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  4. Yes Maria, the memories were a bit mixed, but still good!

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  5. 'Clabecq remains the place where we will always wish we'd been able to stay. It's a lovely informal community, but it seems its days might be numbered and they may all be moved elsewhere in the future.'

    What is going on and why?

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  6. String,those of us who choose to live on the water are always at the mercy of corporate and local government interests (if, of course, they aren't the same thing!). To add to the tensions at Clabecqu, it is on a curve in the canal and on the language border between Flanders and Wallonia as well. Local government sees the community there as little better than a trailer park; the waterways authorities find them an annoying obstacle on the curve of the canal there; and the Flemish lock keeper half a kilometre away thinks that these mainly French speaking bargees so close to his patch are an affront to his dignity, and so he has (with the support of the Flemish local authority) put a locked barrier up on the tow path at the border between Flanders and Wallonia. This means that if there is an emergency, nothing can get through from the Flanders end, which is closest to the main roads. As a whole, then, they are not popular, and have been told that they are likely to have to leave, but so far, no date has been given.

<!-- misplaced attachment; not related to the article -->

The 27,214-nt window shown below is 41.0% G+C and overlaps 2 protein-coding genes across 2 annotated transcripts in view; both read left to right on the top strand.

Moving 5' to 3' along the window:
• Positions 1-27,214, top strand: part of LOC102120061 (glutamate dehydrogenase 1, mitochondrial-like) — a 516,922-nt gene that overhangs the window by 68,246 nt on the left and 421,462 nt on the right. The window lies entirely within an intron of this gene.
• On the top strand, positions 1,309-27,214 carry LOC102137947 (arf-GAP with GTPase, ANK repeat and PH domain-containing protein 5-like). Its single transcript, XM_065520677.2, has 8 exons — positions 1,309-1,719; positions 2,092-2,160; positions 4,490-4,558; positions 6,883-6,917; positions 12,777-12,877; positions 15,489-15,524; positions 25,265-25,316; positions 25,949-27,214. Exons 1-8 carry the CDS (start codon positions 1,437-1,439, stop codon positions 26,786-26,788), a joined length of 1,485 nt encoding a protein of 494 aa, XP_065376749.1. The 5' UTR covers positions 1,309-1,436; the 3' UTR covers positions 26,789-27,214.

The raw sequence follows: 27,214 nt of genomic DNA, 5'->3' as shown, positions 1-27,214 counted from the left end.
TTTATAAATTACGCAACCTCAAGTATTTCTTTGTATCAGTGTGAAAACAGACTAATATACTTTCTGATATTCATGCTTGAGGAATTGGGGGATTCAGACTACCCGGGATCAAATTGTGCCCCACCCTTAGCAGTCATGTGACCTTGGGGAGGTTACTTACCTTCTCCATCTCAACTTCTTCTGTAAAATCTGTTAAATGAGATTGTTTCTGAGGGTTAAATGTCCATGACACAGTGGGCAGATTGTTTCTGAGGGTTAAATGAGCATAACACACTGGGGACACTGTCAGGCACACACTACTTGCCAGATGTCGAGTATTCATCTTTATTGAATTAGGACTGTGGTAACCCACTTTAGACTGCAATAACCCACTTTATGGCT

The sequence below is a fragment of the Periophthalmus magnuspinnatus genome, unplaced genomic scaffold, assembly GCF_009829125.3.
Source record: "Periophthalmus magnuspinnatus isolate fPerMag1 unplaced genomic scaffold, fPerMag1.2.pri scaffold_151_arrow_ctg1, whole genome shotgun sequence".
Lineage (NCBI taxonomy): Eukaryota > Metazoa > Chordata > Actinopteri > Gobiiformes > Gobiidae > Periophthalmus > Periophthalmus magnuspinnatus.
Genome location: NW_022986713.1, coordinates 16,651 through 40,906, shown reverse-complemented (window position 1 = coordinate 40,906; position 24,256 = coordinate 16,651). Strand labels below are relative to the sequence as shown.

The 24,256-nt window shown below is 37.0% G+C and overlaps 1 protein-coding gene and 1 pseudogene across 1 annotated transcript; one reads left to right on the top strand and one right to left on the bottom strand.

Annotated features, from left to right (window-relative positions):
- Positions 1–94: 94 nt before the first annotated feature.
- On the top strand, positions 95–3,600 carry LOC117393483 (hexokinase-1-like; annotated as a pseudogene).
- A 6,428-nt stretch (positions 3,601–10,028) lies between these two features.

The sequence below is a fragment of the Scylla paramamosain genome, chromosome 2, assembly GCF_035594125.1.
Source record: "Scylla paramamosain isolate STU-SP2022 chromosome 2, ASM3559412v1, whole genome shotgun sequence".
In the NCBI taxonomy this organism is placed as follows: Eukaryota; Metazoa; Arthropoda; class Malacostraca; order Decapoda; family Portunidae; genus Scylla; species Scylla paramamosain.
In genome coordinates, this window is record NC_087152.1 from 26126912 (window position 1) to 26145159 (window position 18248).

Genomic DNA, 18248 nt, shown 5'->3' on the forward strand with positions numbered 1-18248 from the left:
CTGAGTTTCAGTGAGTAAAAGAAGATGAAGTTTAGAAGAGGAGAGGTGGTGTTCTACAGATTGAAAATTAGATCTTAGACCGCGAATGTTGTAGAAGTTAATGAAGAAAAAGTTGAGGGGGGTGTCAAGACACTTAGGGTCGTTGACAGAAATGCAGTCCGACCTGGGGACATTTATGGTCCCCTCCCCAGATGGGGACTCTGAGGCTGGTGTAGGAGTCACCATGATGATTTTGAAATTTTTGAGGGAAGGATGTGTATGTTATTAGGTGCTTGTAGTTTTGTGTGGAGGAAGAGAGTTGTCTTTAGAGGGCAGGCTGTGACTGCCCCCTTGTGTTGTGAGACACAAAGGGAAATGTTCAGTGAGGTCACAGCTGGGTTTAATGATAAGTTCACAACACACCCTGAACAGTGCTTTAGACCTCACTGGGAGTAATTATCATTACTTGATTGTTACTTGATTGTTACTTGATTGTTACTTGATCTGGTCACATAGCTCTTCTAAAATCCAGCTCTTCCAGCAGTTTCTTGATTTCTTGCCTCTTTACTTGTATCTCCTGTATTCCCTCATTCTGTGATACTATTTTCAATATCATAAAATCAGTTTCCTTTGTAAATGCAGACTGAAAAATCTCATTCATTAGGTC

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  7. I've added another pic of the lock looking down into the space in front of the gates ;-) That way it's easier to see the depth.

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  8. Val I love it!
    Those horseback riders heading across the locks!
    Was this an afterthought? I'm sure it wasn't here the last couple of times I was through...

    There's nothing like memory lane to put perspective on things. I'm sorry your Tenacite is looking in need of repair. With the love you have for your barge(s), it must pull at your heartstrings. I tend to get sentimental about things like that, too.

    It was nice that you ran into an old friend like that. I cannot imagine going to another country and meeting up with anyone I know simply by chance. But we do have to travel a lot farther to leave our country...

    The photos are lovely, as is the wonderful countryside!

    Is that actually a hill I seen in the last frame?

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  9. Hehe, Dale, how observant of you! Yes, it is a hill! Ittre is in Wallonia, which is a really lovely part of Belgium and it is very hilly indeed! And yes, there is a riding stables right next to the lock there. It's a truly lovely location and I'm just a littls sorry there are quite so many barges there now.

    I think we are very fortunate in that the countries of the north here are small and it's very quick to cross borders and be in a different land with a different culture and a totally different language. It makes for a wonderful diversity xx